The almost narrative engagement with her subjects that is emphasised in Lloyd's DJ work is minimised in her installations at the Chisenhale Gallery and Tate Britain in 1999 and 2000 respectively.Rather than filming everyday activities, Lloyd proscribed her performers' actions, focusing in on the simple gestures that take place in front of her camera. In Maddy and Kate (1999), two women unravel a ball of twine in between them, staring impassively at each other, incongruous in the setting of green fields edged with trees. Their almost meditative action is in contrast with the pseudo violence of Fiorenzo (1999), which pictures a young man bashing cardboard tubes, with the sound dominating the installation. As two of the seven works installed at the Chisenhale, they are part of a series of small actions, including a man taking off and putting on a red vest as slowly and sensually as could be imagined; a woman sitting on a chair; a one minute film of light reflecting on water; the landscape whizzing past, filmed by cameras held by skateboarders. Lloyd describes how she mapped out what she was going to film, saying "I wanted to make a stripping film - and I knew I wanted a woman on a chair. And I knew I wanted to do a violent film - and something very fast." Her minimal beginnings point not to portraits of individuals - as the naming of the films by the protagonists' first names might suggest - but instead to an orchestration of movement and gesture that is dislocated from their beginnings in the everyday. Discussing the film's relationship to portraiture, Lloyd comments: "I am interested in the fact that they are great performers, but I am not interested in revealing their personality. I am interested in the fact that nothing is revealed. You're kind of thrown back on your prejudices when you are watching.." The central work in the installation, Constructors (1999), shows series of men from building sites creating sculptures with their bodies, responding to Lloyd's suggestions for poses. With the materiality of the videos emphasised by Lloyd's installation, the individual works operate in conversation with each other, building up a vocabulary of gesture that is not defined by socio-political concerns, although these are never completely erased.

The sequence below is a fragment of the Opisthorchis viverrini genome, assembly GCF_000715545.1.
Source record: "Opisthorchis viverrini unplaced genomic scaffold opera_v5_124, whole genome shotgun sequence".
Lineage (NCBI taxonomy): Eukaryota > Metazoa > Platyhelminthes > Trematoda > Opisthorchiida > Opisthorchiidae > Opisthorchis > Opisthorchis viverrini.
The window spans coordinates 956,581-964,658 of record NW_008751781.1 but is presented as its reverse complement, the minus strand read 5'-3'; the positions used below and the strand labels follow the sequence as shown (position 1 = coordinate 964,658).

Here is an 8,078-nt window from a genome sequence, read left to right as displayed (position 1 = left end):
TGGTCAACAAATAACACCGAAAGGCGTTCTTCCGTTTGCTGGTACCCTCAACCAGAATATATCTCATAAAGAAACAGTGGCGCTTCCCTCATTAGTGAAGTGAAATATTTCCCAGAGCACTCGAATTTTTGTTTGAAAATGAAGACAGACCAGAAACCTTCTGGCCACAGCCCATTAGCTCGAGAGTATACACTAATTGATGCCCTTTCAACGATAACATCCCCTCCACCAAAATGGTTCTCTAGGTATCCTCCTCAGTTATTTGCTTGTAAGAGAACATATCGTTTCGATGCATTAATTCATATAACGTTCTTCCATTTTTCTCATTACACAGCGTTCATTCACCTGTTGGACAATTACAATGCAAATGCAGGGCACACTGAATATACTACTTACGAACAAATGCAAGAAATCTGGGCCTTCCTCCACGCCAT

4. City Film